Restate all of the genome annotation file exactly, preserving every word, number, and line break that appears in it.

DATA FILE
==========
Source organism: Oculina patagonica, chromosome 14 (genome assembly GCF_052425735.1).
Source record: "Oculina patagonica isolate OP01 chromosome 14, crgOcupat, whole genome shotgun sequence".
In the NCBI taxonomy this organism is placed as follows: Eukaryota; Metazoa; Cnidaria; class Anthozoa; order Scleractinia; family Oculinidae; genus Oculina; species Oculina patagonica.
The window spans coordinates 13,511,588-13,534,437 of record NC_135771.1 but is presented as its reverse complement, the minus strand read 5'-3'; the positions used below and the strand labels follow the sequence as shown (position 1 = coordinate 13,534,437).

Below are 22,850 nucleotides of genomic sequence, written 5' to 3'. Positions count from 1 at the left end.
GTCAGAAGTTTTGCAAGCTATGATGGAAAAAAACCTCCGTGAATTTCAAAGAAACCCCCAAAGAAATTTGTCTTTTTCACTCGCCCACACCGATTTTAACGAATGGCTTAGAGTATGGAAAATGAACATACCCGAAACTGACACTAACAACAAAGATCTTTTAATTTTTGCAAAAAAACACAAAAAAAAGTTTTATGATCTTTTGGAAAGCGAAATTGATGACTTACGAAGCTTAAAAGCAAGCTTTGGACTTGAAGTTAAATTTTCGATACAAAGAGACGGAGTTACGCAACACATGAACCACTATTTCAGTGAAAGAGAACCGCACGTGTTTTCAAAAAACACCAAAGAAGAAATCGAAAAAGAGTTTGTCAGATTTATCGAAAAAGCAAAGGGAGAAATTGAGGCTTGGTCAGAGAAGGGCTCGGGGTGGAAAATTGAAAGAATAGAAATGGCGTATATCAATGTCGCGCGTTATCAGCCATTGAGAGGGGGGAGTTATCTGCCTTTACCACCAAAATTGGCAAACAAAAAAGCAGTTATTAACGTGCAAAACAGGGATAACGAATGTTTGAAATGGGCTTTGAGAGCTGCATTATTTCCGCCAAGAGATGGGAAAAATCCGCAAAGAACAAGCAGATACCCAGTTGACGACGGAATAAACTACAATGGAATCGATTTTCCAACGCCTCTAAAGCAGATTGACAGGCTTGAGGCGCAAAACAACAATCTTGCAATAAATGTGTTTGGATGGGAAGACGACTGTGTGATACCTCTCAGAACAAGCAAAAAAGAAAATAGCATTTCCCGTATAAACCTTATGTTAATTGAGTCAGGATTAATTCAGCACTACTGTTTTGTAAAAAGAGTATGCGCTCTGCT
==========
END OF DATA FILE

Source organism: Oculina patagonica, chromosome 14 (genome assembly GCF_052425735.1).
Source record: "Oculina patagonica isolate OP01 chromosome 14, crgOcupat, whole genome shotgun sequence".
In the NCBI taxonomy this organism is placed as follows: Eukaryota; Metazoa; Cnidaria; class Anthozoa; order Scleractinia; family Oculinidae; genus Oculina; species Oculina patagonica.
The window spans coordinates 13,511,588-13,534,437 of record NC_135771.1 but is presented as its reverse complement, the minus strand read 5'-3'; the positions used below and the strand labels follow the sequence as shown (position 1 = coordinate 13,534,437).

Below are 22,850 nucleotides of genomic sequence, written 5' to 3'. Positions count from 1 at the left end.
GTCAGAAGTTTTGCAAGCTATGATGGAAAAAAACCTCCGTGAATTTCAAAGAAACCCCCAAAGAAATTTGTCTTTTTCACTCGCCCACACCGATTTTAACGAATGGCTTAGAGTATGGAAAATGAACATACCCGAAACTGACACTAACAACAAAGATCTTTTAATTTTTGCAAAAAAACACAAAAAAAAGTTTTATGATCTTTTGGAAAGCGAAATTGATGACTTACGAAGCTTAAAAGCAAGCTTTGGACTTGAAGTTAAATTTTCGATACAAAGAGACGGAGTTACGCAACACATGAACCACTATTTCAGTGAAAGAGAACCGCACGTGTTTTCAAAAAACACCAAAGAAGAAATCGAAAAAGAGTTTGTCAGATTTATCGAAAAAGCAAAGGGAGAAATTGAGGCTTGGTCAGAGAAGGGCTCGGGGTGGAAAATTGAAAGAATAGAAATGGCGTATATCAATGTCGCGCGTTATCAGCCATTGAGAGGGGGGAGTTATCTGCCTTTACCACCAAAATTGGCAAACAAAAAAGCAGTTATTAACGTGCAAAACAGGGATAACGAATGTTTGAAATGGGCTTTGAGAGCTGCATTATTTCCGCCAAGAGATGGGAAAAATCCGCAAAGAACAAGCAGATACCCAGTTGACGACGGAATAAACTACAATGGAATCGATTTTCCAACGCCTCTAAAGCAGATTGACAGGCTTGAGGCGCAAAACAACAATCTTGCAATAAATGTGTTTGGATGGGAAGACGACTGTGTGATACCTCTCAGAACAAGCAAAAAAGAAAATAGCATTTCCCGTATAAACCTTATGTTAATTGAGTCAGGATTAATTCAGCACTACTGTTTTGTAAAAAGAGTATGCGCTCTGCT